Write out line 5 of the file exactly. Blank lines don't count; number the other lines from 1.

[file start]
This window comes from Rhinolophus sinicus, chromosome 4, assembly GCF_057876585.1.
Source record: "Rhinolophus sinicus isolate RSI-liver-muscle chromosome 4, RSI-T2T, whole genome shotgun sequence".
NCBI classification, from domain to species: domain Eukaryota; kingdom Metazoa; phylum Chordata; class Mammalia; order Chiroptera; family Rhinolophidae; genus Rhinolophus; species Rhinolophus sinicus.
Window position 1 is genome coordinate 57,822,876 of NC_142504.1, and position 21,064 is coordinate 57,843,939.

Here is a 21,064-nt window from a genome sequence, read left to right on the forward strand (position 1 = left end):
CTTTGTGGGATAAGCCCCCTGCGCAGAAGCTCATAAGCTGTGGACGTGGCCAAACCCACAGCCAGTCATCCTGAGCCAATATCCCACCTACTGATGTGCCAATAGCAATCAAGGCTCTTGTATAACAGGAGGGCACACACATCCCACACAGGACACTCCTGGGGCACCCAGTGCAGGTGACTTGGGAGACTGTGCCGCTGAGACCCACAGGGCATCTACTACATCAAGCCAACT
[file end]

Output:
Here is a 21,064-nt window from a genome sequence, read left to right on the forward strand (position 1 = left end):